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Medical Malpractice - Stroke - Failure to Anticoagulate
From er 11, 1995
Type of Action Medical Malpractice Type of Injuries Embolic cerebral stroke Name of case Strobel V.
Rajan Court case No. Fairfax Circuit Court, Law No. 138127 Judge or Jury Jury Name of Judge Judge
M. Langhorne Keith Special Damages Medical expenses $79,958.34; nursing home $135,260.42
Damages awarded or settled Awarded Amount $2,500,000 Attorney for Plaintiff Roger L. Amole,
Alexandria Insurance Carrier Medical Mut. Liability Ins. Soc. of Maryland Plaintiff's Experts Kenneth Allen
Ellenhogan M.D.; Medical college of Virginia Defendant's Experts Ted Friehling M.D., Fairfax, Richard A.
Schwartz, Alexandria
The plaintiff, at age 67, underwent an electrocardioversion performed by the defendant
Narian Rajan of the Mount Vernon Cardiology Associates, because of atrial fibrillation, a type
of irregular heartbeat. Approximately 36 hours after the procedure she suffered an embolic
cerebral stroke, which left her partially paralyzed (left hemiparesis), unable to walk, partially
incontinent, and with some cognitive impairments. The plaintiff alleged that the defendants
failed in the standard of care by insufficiently anticoagulating her before and after her
electrocardioversion, which caused her to suffer the stroke.
In approximately March 1992, the plaintiff began having increasing cardiac dysrhythmia. Her
symptoms persisted and in January 1993, she was started on 2.5mgs. daily of Coumadin,
and anticoagulant (blood thinning) drug by her primary care physician, presumably for the
purpose of minimizing her risk for embolism because of atrial fibrilation. On the advice of
defendant Mt. Vernon Cardiaology Assoc., the plaintiff was electively admitted to Mt. Vernon
hospital on March 4, 1993, for observation and chemical cardioversion to a normal heart rate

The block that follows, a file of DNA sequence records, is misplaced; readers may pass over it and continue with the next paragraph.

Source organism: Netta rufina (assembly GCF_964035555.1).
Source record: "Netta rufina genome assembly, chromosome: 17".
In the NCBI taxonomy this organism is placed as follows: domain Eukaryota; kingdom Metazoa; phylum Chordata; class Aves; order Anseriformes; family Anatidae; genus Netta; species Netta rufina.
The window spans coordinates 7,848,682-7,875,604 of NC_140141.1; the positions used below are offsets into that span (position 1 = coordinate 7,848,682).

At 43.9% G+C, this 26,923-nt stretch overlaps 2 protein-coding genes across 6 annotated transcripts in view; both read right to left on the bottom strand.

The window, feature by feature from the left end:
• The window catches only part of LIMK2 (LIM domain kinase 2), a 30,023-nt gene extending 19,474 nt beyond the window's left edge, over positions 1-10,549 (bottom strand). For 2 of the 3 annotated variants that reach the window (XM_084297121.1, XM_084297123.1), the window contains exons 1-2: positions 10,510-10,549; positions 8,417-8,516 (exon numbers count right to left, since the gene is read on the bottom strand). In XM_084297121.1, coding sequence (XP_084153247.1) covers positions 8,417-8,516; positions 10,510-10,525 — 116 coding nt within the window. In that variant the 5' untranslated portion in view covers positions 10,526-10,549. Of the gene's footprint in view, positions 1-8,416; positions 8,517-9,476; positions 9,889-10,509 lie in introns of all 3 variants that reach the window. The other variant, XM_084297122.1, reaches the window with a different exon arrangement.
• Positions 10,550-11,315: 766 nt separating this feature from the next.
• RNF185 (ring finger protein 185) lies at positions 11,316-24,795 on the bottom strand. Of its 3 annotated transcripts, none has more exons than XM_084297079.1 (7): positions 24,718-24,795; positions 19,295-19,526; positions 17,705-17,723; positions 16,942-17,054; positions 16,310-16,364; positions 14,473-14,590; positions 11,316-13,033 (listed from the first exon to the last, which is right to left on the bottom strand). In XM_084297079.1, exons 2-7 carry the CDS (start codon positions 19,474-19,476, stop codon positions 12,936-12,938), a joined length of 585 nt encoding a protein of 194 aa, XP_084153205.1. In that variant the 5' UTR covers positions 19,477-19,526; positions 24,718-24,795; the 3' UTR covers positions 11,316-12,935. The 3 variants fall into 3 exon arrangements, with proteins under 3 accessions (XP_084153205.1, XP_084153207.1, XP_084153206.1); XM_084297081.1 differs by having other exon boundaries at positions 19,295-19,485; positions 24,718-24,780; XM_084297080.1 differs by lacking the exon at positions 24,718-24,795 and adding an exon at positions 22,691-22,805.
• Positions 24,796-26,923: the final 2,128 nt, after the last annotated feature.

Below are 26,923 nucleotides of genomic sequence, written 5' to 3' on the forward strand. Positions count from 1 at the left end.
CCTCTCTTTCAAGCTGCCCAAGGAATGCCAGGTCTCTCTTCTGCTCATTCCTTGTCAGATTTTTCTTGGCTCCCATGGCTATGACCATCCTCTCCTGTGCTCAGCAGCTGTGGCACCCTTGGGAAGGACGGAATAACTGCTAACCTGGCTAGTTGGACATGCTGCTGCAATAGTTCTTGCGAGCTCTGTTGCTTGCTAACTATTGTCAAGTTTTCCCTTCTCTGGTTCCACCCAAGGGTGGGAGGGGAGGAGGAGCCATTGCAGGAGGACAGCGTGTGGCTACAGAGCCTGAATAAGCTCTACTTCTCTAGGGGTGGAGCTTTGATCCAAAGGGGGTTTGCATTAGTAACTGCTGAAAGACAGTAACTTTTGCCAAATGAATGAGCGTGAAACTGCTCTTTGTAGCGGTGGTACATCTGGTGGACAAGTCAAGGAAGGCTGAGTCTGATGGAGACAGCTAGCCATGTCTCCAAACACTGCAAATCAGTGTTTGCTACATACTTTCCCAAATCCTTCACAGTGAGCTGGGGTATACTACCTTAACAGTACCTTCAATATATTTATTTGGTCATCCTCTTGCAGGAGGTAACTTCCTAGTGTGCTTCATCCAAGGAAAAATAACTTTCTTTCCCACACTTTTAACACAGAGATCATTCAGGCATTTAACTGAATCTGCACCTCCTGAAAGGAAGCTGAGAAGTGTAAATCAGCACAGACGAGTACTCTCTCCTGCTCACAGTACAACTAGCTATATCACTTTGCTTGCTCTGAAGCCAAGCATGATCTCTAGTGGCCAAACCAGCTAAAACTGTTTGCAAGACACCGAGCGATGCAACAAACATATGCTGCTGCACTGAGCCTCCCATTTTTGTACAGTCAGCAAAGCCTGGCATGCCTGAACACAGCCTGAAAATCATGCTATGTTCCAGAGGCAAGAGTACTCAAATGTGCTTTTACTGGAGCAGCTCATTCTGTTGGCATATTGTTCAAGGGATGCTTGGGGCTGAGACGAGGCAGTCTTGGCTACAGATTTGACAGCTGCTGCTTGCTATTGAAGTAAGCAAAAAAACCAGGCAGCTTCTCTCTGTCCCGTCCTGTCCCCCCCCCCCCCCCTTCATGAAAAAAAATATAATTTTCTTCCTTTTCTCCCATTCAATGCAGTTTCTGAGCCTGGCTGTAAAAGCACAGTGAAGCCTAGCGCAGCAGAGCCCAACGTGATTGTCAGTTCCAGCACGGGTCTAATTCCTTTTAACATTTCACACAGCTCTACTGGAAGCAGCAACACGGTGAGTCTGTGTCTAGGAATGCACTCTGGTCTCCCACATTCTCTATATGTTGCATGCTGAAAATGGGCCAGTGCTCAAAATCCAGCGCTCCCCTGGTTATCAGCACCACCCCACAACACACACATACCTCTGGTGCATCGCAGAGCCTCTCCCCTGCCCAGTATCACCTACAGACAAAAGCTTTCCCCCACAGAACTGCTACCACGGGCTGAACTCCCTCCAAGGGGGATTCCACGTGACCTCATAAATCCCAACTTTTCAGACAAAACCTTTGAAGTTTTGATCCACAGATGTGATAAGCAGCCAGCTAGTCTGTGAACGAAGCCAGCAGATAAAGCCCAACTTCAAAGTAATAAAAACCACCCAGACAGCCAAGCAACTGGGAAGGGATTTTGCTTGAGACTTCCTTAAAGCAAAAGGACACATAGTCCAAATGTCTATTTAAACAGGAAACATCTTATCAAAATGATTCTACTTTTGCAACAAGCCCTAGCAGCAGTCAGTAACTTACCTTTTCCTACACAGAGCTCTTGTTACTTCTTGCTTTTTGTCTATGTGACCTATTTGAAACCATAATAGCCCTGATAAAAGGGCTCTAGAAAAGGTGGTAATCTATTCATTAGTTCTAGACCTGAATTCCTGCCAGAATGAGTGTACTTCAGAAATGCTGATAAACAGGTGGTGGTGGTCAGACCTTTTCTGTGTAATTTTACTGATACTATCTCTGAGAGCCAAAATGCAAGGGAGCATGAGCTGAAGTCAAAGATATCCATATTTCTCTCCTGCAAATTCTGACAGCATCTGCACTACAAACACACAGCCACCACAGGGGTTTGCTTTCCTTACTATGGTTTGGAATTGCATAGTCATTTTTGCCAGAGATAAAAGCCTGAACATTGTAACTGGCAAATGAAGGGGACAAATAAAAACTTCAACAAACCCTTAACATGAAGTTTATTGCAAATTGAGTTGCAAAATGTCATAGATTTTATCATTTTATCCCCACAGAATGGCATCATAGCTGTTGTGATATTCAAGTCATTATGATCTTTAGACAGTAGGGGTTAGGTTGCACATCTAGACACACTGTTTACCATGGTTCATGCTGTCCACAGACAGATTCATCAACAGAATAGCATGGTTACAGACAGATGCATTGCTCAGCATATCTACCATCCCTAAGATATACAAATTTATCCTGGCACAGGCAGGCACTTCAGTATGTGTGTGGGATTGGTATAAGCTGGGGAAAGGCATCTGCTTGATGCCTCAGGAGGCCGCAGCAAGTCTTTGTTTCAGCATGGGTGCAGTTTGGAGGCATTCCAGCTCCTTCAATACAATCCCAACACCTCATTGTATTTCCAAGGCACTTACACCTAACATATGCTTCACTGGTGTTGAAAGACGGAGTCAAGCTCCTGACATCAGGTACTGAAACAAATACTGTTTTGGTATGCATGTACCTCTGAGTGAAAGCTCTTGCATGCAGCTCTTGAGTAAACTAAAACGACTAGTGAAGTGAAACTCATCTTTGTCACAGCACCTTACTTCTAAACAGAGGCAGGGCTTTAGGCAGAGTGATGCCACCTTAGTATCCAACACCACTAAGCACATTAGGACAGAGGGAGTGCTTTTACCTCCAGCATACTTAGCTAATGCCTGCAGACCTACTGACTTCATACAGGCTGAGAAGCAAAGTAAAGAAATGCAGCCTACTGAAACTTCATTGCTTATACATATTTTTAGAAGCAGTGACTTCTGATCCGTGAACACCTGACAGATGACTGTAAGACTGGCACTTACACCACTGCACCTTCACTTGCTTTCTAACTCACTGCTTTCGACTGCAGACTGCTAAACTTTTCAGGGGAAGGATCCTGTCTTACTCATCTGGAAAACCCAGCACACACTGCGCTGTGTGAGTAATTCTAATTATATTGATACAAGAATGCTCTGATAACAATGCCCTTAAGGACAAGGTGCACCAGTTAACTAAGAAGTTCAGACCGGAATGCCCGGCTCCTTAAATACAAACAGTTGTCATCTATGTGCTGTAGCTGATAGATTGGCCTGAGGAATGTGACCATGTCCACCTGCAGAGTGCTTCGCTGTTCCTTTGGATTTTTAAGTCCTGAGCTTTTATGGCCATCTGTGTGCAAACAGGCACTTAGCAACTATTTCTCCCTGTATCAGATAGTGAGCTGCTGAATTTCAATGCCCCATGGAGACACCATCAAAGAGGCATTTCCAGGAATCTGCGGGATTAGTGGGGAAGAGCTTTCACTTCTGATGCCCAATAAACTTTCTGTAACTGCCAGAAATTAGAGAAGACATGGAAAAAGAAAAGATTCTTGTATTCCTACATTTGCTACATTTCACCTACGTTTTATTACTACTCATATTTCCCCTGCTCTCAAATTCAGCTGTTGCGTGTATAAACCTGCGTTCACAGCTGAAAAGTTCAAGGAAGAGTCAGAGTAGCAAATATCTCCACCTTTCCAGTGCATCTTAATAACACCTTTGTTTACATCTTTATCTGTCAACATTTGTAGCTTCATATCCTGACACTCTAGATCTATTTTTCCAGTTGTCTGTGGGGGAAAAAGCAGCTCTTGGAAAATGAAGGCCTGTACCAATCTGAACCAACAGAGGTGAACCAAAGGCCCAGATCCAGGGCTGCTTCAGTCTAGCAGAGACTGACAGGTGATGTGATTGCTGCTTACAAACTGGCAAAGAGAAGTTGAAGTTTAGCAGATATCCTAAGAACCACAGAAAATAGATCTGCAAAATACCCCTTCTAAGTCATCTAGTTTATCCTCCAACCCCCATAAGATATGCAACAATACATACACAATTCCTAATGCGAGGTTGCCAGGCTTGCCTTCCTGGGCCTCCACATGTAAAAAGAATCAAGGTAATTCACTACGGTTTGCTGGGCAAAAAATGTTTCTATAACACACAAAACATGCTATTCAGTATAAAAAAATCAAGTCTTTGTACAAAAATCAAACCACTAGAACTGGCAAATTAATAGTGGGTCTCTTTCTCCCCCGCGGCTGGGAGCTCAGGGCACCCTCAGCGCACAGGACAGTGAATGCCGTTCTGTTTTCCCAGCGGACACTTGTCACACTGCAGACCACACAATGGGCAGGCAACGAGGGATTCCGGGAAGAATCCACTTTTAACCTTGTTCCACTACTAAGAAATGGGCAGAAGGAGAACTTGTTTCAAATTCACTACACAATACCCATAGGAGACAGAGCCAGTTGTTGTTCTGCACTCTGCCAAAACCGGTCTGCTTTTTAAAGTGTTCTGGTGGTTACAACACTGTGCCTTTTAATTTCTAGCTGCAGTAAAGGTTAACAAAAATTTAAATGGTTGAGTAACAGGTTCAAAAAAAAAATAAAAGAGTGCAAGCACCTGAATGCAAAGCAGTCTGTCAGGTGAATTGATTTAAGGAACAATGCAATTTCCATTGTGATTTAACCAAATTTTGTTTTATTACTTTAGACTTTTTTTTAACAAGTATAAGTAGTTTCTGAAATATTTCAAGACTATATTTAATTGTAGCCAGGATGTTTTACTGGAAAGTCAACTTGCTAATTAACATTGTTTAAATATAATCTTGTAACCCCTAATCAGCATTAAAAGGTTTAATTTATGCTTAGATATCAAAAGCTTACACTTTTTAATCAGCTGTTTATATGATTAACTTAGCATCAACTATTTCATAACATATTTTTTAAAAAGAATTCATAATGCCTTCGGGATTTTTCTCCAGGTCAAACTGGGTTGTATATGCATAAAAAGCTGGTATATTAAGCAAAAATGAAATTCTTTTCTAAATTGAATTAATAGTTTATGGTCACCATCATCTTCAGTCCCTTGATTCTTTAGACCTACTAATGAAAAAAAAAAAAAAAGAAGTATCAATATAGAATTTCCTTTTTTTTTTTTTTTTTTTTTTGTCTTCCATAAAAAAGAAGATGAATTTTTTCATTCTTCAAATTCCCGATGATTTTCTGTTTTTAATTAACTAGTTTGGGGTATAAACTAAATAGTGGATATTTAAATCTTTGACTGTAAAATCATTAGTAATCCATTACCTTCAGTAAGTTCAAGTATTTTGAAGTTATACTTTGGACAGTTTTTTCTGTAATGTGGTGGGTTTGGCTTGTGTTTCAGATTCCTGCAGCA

or "sinus rhythm." At that time her electrocardiogram showed bilateral enlargement. No clots
were noted. The chemical cardioversion successfully returned her to sinus rhythm and she
was released from the hospital on March 5, seemingly improved. However she reverted to
atrial fibrilation and she was again admitted to Mt. Vernon hospital on March 14, 1993.
Because she had also been experiencing chest pains, an exercise thallium study was
performed showing no evidence of exercise induced ischemia. Dr. Rajan attempted to
chemically cardiovert the plaintiff without success and on March 19 he electrocardioverted
her twice, which succeeded in returning her to sinus rhythm. She was released from the
hospital the following day and after returning home suffered her stroke.
The plaintiff's evidence established through Dr. Ellenbogen that stroke is the known risk
associated with cardioversion and the absence of sufficient anticoagulation , and further that
embolic episodes such as the one the plaintiff suffered within 36 hours of the
electrocardioversion is well within the period when the embolic event would be expected to
occur if related to the cardioversion. The standard of care required that the defendants
should perform cardioversion only after fully anticoagulating the patient three weeks before
the cardioversion and three to four weeks after the cardioversion. The plaintiff's recorded
prothrombin (clotting) times during the period of Rajan's management through and including
the date of the electrocardioversion indicated that virtually no theraputic anticoagulation was
achieved for this patient at anytime before the electrocardioversion was performed.
The defendants admitted into evidence the unanimous finding of a medical-malpractice review panel that the evidence does not support a conclusion that the health care providers failed to comply with the appropriate standard of care. The defendant's expert, Dr. Friehling, testified that Rajan was within the standard of care in performing the procedure with the plaintiff's clotting time only "mildly elevated" in view of the fact that she presented significant risks of bleeding if given higher dosages of Coumadin. The plaintiff argued that she was not at high risk of bleeding and had no contraindications to receiving a theraputic dosage of Coumadin, and even if she did, the standard of care required that the cardiologist in charge of her management not perform the procedure, absent emergent circumstances, unless he concluded she could be safely anticoagulated within the theraputic range. All experts agreed that the electrocardioversion was not an emergency procedure and could have been deferred for a matter of weeks or even longer. This would have allowed time to elevate her prothrombin to theraputic levels.

Source: http://www.thevirginialawyer.net/wp-content/themes/amolebray/inc/3_stroke.pdf

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